Is Dan Bylsma burning out Marc-Andre Fleury? The Flower doesn’t need to play in 85% of the Pittsburgh Penguins’ hockey games this season. The Pens have a seven point lead in the Eastern Conference and a massive 15 point lead in the Metropolitan Division.
Fleury has participated in 37 games this season. That is second most among NHL goaltenders. He’s currently on pace to play 68 games. There is no need for Bylsma to wear Fleury out when the Pens aren’t in any danger of missing the playoffs. They aren’t even in a battle for first place in the East at this time.
Fleury has played over 60 games (not counting 2012-13 lockout season) in his last four full seasons. Since the 2008-09 season – the year the Pens won the Stanley Cup – there’s no secret that Fleury is notoriously known throughout the hockey world as being a playoff failure. While criticizing Fleury for his performance in last year’s playoffs is a valid argument, blaming him the 2011-2012 first round playoff debacle against the Philadelphia Flyers is misguided.
To refresh everyone’s memory, the Flower was in full bloom towards the end of 2011-12 regular season before the Pens were ousted by the Flyers in the playoffs. He was the sole reason why Pens fans were fooled into thinking the Pens were on the verge of a Stanley Cup that year. The team defense was brutal, but Fleury was playing out of his mind earning the team more victories than they actually deserved. He won nine games in a row and 11 out of 12 towards the end of the year. The Flower was playing some of the best hockey we’d ever seen from him. But Fleury was fatigued by regular season’s end. He lost three out of his last four games surrendering 14 goals with a save percentage of 0.787.
Bylsma had no choice but to play Fleury in many games that season. Brent Johnson was anything but solid between the pipes as the team’s backup. Not having a dependable backup cost the team in the long run. Fleury’s poor play carried over to the playoffs due to the fact that he was worn out from being overplayed in the regular season. He gave up 17 goals in his first three games of the Flyers’ series.
This season Bylsma has been given the option to play Jeff Zatkoff without resentment. Zatkoff has run off seven straight wins after beginning his season with a pair of losses. Even if Zatkoff would lose a handful of upcoming games, the Pens have a huge lead in their division. Bylsma can afford to take the chance and play Zatkoff more due to the separation the Pens have created within their division.
“He [Jeff Zatkoff] hasn’t seen the net as much as Tomas [Vokoun] probably would’ve, but Jeff’s gone in there and played games and won games for us,” said Bylsma. “[He’s] been the best player on the ice for us as well. He’s run with the ball. He’s certainly taken the net and done an unbelievable job for us.”
Despite stating that Zatkoff has played great, Bylsma obviously doesn’t trust him. If Bylsma had faith in Zatkoff, the Pens’ backup goalie would receive more starts in net. Winning seven starts in a row hasn’t influenced Bylsma to start Zatkoff more in order to rest Fleury.
Fleury could go the rest of the season without losing another contest and this wouldn’t matter if he doesn’t prevail in the playoffs. Bylsma should give Fleury every opportunity to be physically and mentally ready for the playoff run. As of right now, Bylsma seems more worried about collecting regular season accolades.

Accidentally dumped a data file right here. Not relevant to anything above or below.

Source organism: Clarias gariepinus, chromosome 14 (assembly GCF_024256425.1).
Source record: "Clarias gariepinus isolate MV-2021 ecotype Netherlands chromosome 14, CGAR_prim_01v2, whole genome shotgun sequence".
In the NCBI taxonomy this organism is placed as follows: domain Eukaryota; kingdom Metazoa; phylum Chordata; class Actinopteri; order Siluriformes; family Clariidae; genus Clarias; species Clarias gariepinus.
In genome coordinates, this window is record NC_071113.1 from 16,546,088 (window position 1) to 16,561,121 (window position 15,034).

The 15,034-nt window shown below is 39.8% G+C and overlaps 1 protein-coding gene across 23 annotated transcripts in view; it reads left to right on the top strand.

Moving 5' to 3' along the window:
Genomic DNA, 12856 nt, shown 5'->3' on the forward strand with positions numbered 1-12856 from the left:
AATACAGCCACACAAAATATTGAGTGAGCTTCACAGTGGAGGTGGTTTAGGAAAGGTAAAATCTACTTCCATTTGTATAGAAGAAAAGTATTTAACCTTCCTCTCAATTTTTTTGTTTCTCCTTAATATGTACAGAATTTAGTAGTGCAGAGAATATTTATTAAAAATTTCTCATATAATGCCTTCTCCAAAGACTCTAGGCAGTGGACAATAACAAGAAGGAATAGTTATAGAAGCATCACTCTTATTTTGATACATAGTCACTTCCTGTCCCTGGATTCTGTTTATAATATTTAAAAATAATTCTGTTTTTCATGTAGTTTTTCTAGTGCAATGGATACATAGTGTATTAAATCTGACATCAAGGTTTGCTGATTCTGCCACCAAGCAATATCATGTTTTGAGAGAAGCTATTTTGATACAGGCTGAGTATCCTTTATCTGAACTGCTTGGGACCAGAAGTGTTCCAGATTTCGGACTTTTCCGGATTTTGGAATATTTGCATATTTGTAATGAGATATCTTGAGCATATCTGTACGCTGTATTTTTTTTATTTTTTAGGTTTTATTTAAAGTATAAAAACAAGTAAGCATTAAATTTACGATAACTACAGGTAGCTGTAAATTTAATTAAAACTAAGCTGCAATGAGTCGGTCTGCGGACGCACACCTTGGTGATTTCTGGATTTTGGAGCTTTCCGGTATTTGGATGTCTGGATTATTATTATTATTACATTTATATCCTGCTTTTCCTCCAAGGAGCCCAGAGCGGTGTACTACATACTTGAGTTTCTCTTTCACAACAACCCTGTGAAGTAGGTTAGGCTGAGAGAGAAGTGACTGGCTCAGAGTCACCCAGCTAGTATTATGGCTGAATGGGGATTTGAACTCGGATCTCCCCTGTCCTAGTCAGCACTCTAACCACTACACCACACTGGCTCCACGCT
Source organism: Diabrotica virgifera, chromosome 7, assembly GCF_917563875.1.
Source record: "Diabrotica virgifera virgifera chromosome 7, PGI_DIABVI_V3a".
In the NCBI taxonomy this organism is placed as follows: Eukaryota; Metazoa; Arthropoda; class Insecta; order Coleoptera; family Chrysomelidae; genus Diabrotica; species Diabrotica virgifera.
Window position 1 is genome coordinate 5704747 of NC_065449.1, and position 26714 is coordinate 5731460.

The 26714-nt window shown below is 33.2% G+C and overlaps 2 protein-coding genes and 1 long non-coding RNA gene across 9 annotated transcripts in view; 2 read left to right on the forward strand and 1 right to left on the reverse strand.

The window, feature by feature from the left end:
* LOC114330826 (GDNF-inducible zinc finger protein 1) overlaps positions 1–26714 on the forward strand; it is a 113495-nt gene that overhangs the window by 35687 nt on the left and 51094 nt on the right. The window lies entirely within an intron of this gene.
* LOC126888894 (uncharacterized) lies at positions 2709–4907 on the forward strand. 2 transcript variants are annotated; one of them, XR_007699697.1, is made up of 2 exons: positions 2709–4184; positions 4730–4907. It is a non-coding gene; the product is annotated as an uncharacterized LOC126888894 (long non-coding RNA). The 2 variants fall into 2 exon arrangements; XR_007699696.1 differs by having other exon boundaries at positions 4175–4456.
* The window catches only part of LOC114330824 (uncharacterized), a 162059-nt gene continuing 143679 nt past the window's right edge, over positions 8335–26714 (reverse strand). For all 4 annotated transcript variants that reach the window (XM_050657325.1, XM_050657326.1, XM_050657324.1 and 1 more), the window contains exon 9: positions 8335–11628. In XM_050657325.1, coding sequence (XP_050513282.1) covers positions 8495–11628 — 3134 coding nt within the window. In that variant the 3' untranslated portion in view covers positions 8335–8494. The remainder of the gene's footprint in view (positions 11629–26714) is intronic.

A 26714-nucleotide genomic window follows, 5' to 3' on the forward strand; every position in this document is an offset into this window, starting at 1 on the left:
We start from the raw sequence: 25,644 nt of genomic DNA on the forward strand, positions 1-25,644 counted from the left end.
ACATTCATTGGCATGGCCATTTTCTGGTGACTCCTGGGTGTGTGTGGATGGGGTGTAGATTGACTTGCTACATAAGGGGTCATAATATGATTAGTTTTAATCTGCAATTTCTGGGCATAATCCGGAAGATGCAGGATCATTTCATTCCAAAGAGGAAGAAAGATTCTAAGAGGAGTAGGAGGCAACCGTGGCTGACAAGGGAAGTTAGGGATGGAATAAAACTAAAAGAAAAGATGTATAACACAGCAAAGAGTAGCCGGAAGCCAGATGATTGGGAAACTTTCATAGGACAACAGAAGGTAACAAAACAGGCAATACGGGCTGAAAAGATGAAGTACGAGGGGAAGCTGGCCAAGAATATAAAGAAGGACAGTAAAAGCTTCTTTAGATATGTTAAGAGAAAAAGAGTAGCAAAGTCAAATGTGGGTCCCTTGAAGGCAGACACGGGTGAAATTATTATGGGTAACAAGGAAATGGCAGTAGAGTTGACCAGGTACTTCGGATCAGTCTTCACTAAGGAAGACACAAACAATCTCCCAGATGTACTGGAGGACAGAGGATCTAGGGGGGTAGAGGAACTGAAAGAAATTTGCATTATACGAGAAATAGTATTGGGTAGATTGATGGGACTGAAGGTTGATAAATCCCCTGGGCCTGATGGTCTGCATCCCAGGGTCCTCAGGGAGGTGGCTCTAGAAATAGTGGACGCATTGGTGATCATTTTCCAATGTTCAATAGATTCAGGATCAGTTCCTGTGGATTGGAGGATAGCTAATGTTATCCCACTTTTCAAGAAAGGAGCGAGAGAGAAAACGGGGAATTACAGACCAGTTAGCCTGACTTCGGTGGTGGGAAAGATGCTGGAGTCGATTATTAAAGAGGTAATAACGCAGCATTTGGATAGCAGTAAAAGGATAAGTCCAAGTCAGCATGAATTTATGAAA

There are definitely certain playoff match-ups that would benefit the Pens more than others, but where the Pens ultimately finish in the regular season standings doesn’t matter. Having a focused Fleury will be the most important factor to the Pens’ playoff fate. Fleury needs every advantage possible heading into the post-season because the pressure is going to higher than ever.
This has been the best season of Fleury’s career, and his confidence is at an all-time high. But his play has started to slip a bit of late. He’s yielded nine goals in his last two games. Fortunately for the Pens, they’ve won both. Keeping Fleury confident will be a significant key to his playoff fortune. The last thing Fleury needs is to run off a string of lousy games. He obviously has lost his edge very quickly in the last two post-seasons. Treating his confidence will delicacy is something that Bylsma must keep in mind.
If the Pens get upset in the playoffs, no matter how they’re ousted, the blame will fall on Fleury’s shoulders one way or another. The Pens have the same defensive corps and defensive mentality as they’ve had in the past four years. If this year is any indication, their defensive zone coverage is still their biggest weakness. Having a confident Fleury to counteract this deficiency will be paramount.
The time has come for Bylsma to give Zatkoff more playing time. Even though Fleury will have a two week break during the 2014 Sochi Winter Olympics, there’s no indication that Bylsma is going to ease up on Fleury’s workload once the regular season recess is over.
Hope that Ray Shero trades for a veteran backup to replace Zatkoff so Fleury can get more rest, or pray that Bylsma magically gains trust in Zatkoff. Fleury needs to see his playing time diminish if the Pens want to have a Stanley Cup run. Goaltending is always the determining factor in the playoffs.